A 5-year-old never puts away her toys without a shouting match with her parents. Mom promises a trip to Disney World if the girl will routinely clean up after herself without an argument. Reward, or bribe?
A 12-year-old hates homework and routinely skips it. Dad pledges to spend Saturday morning alone with his son doing whatever the boy wants if he'll complete his homework without a reminder for a week. Reward, or bribe?
Bribe on the first count, but a positive reward on the second, says David G. Fassler, MD, clinical professor of psychiatry.
"A reward usually doesn't need to be extra large to modify a child's behavior," he says. An extravagant promise, however, "suggests that there's a struggle between parent and child. It implies that the parent is trying to make the child do something he doesn't want to do by upping the ante [bribing]."
And bribes can establish a dangerous dynamic: You can unintentionally teach a child to withhold behaviors until a bribe is offered, says Dr. Fassler.
Children develop a sense of competence and mastery by doing tasks, and they enjoy getting a reward. But a reward definitely is not a bribe. A bribe means, I'm giving you this candy bar to shut you up. A bribe stops a negative behavior, but it doesn't leave children feeling good about themselves.
Clearly bribery is out, and positive reinforcement is in. But how should parents use rewards to teach their children?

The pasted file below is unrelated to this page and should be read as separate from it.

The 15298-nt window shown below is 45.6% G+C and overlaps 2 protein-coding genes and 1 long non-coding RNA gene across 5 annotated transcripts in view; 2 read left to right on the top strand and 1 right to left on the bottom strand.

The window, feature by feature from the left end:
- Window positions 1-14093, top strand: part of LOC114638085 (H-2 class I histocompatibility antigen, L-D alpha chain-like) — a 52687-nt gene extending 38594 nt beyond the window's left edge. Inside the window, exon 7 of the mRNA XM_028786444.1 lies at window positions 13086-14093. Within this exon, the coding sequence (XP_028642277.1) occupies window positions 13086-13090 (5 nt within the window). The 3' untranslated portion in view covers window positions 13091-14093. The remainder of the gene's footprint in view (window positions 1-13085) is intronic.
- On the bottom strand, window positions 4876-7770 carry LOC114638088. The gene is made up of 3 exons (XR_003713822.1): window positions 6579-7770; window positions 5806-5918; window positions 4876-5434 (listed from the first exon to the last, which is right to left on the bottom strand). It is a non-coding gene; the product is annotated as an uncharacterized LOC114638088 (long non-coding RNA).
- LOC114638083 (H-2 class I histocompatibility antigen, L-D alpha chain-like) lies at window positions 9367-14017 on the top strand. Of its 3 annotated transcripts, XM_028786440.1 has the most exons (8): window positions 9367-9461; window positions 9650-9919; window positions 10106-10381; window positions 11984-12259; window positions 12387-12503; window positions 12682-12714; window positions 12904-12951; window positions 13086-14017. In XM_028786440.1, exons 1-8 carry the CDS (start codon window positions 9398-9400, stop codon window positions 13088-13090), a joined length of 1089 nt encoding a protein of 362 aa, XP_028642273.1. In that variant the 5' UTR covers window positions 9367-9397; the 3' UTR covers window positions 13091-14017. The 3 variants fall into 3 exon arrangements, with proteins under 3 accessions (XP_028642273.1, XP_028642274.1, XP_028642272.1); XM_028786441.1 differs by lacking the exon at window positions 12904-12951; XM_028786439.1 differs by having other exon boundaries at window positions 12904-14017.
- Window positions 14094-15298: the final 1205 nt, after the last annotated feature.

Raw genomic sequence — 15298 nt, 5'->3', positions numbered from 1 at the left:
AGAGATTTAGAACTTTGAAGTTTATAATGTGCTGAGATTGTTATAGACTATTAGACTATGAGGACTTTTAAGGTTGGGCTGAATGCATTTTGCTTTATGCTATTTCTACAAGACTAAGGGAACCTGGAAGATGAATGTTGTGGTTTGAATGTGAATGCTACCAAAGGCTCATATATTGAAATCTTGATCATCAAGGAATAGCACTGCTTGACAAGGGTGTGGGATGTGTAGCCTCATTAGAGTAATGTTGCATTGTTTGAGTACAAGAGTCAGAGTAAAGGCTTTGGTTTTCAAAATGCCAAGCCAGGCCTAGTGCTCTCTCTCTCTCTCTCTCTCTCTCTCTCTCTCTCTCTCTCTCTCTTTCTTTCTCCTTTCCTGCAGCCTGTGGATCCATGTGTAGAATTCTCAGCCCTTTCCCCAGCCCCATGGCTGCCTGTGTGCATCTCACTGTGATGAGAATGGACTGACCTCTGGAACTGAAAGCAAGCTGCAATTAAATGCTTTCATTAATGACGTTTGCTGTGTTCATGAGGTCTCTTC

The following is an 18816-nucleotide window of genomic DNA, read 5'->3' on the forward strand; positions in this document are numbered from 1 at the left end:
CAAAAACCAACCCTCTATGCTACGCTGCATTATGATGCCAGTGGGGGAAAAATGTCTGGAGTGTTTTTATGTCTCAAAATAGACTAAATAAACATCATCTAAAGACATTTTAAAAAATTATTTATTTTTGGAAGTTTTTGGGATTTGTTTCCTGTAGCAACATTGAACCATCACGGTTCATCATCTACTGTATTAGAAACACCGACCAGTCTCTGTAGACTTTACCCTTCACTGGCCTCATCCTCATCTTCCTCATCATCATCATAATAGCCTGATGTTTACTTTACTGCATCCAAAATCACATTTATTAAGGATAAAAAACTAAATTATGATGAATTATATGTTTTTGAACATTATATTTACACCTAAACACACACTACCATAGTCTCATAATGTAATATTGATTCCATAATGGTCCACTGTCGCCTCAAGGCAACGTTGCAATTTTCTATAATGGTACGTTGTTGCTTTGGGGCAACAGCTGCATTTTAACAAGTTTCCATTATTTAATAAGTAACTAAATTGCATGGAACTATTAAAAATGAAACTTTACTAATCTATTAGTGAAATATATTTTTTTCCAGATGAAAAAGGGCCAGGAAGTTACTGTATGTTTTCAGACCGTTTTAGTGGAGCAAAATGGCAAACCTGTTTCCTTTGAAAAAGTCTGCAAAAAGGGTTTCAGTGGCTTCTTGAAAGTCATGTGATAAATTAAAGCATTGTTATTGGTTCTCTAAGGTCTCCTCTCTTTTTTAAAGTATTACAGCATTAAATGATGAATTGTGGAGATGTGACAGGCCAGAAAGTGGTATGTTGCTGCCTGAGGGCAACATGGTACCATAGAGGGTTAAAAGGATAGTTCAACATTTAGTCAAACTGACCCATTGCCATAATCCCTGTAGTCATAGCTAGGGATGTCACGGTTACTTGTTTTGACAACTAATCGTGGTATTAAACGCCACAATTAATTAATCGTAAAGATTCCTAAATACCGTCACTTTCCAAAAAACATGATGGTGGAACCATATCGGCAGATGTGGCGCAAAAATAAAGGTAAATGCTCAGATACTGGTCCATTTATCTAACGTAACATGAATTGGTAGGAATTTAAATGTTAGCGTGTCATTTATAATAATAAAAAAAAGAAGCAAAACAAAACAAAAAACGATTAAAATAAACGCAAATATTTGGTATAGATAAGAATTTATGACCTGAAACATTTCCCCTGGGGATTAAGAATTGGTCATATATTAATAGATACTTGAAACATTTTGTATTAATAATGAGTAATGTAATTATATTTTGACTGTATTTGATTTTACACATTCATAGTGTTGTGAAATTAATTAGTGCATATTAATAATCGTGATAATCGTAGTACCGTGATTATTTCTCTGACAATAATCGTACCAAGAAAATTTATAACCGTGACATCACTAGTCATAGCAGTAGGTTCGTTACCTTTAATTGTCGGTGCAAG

We do it all the time. It doesn't have to be monetary or with toys. It can be with praise, hugs or any positive reflection on a child's action.
Whether spontaneous like a hug or structured like stickers on a calendar for using the potty, positive reinforcement is a valuable teaching tool. But spontaneous rewards alone are not enough. Kids must see that their action earned the reward.
If your daughter plays nicely with her brother, praise the girl for her behavior, then tell her that because of it, you'll play with her. Put yourself in your child's shoes. How many of us still try to please a loved one? Your child also goes after very similar rewards.
And along with smiles, young children love earning gold stars or stickers. These work well because a young child needs to be rewarded immediately after performing a desired behavior. And don't just use rewards when there's a problem, use them routinely, says Dr. Fassler.
Children are always trying to improve at something, so there's plenty of opportunity. But stick with goals that are achievable. And avoid extravagant rewards that can lead children to expect too much.
"I like rewards that are based on activities kids like to do," Dr. Fassler says. "Parents don't always realize what a powerful reward it is for your child to spend time alone with you." But the reward shouldn't continue forever. A reward may encourage a child to begin doing homework, but eventually the work should be done for its own rewards—like a love of learning, or the satisfaction of completing a task or getting a good grade.
Phase out the reward once your child learns the behavior. If necessary, tell your child you'll be phasing it out. And when you give out rewards, don't go overboard. Certainly, you should hug your children all the time. But praise them only when they have done something to be praised. Otherwise, they'll have a false sense of reality.
Giving your child appropriate rewards for achievable goals helps him develop into an emotionally healthy adult, says Dr. Fassler.
A child who learns to achieve a goal and earns a positive reward for it gains a healthy dose of self-esteem, he says. That child should grow up to be a more resilient adult, able to cope with life's ups and downs.
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